“You know, when you have a multiplayer experience—and this is not to take anything away from multiplayer online, I’m a huge gamer, I play everything—but it’s very difficult to have a very, very strong narrative that’s tailored,” Stone explains. “If you have multiple people doing all these different things all the time, you know, one guy runs into one room, and the other guy gets teleported into that room, and now you’re in something, it’s very disjointed.”
The team at Striking Distance are what Stone describes as “over-the-top fans of horror.” They’re not just looking to get some jump scares out of the player, but to really dig into the nuance of what makes a horror game work; Stone cites older horror movies, like The Exorcist and Halloween, that are as much about the build-up and tension as they are about the actual moment something frightening leaps from the shadows.
It’s something you can see reflected in The Callisto Protocol’s trailer, as the main subject of the trailer is a prisoner whose roommate has been turned into something strange and aggressive. Showing the human side of a creature, as Stone says, can make it a little more relatable, a little more recognizable, and all the more frightening. Much like the infamous body-horror of Dead Space’s Necromorphs, there will be something both familiar and unsettlingly alien about these new aggressors.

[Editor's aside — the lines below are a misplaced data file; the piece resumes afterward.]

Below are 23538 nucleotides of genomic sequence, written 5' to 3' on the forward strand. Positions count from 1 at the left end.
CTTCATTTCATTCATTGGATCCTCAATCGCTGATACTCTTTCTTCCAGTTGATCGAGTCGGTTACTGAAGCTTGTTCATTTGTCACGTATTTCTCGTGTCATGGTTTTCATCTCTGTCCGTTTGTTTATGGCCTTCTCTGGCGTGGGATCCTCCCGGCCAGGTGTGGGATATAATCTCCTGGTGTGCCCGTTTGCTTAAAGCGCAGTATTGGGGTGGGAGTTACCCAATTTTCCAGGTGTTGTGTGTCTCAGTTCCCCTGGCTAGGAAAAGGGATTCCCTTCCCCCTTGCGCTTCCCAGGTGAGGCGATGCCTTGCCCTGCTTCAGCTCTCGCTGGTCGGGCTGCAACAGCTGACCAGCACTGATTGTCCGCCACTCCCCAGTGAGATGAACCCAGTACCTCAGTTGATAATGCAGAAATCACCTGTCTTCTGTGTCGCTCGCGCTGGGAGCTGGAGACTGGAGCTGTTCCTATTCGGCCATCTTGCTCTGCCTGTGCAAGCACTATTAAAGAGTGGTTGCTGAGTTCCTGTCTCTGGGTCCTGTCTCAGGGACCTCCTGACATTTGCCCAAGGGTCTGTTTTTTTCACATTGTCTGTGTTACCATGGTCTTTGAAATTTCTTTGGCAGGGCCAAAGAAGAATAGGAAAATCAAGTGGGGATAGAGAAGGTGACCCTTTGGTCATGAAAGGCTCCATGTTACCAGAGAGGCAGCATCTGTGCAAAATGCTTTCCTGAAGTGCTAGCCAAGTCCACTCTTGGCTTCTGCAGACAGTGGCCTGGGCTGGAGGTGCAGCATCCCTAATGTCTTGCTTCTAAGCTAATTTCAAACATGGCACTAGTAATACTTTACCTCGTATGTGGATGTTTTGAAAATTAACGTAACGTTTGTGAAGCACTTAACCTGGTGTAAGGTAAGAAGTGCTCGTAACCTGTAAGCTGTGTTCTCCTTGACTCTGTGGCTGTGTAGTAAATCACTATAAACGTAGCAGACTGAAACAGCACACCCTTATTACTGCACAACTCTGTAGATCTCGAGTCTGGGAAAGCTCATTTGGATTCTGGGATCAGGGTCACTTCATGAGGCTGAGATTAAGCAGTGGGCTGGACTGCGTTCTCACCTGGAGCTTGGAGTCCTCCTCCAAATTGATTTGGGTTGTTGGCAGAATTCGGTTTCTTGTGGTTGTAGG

“I think you’re gonna see a lot of variety and enemies that do a lot of crazy stuff,” Stone says. “And definitely lean into a lot of next-gen tech.”
The industry, and the tech around it, is in a very different place now compared to where it was with the original Dead Space. Stone cites improvements to performance capture and ways that you can control and relate to character as places where gaming has advanced. But there’s also the soul of what made Dead Space—finding a way to make getting scared fun. Innovations like Isaac’s many, many death animations were the result of a quest to make death fun in Dead Space.
With Striking Distance, the veterans of Dead Space have assembled a fairly senior crew. Alongside the franchise pedigree Stone mentions, there’s an average of about 16 years of game dev experience across the board at the studio; an “extremely senior team,” though he says the team will be hiring more junior and mid-level people in the future, who can learn from the assembled veterans. Between the core leads of Schofield, Stone, and Papoutsis, and other developers on the team quite familiar with each other’s work, Stone says it feels like playing on the Golden State Warriors: “It’s like everybody knows what everybody else is bringing to the table, and then you all just kind of move in sync.”
It will be a while before we see the results of this collaboration; The Callisto Protocol is aiming for a 2022 launch. Until then, we can only speculate how the world of PUBG ties into this veteran Dead Space team, crafting a space horror set on a planet that was, at one point, literally a “dead moon.” It seems too on-the-nose to be true, and yet somehow, the sci-fi scares have found a new home at Krafton and Striking Distance Studios.
“It’ll all make sense in the long run,” Stone reassures me. “I promise.”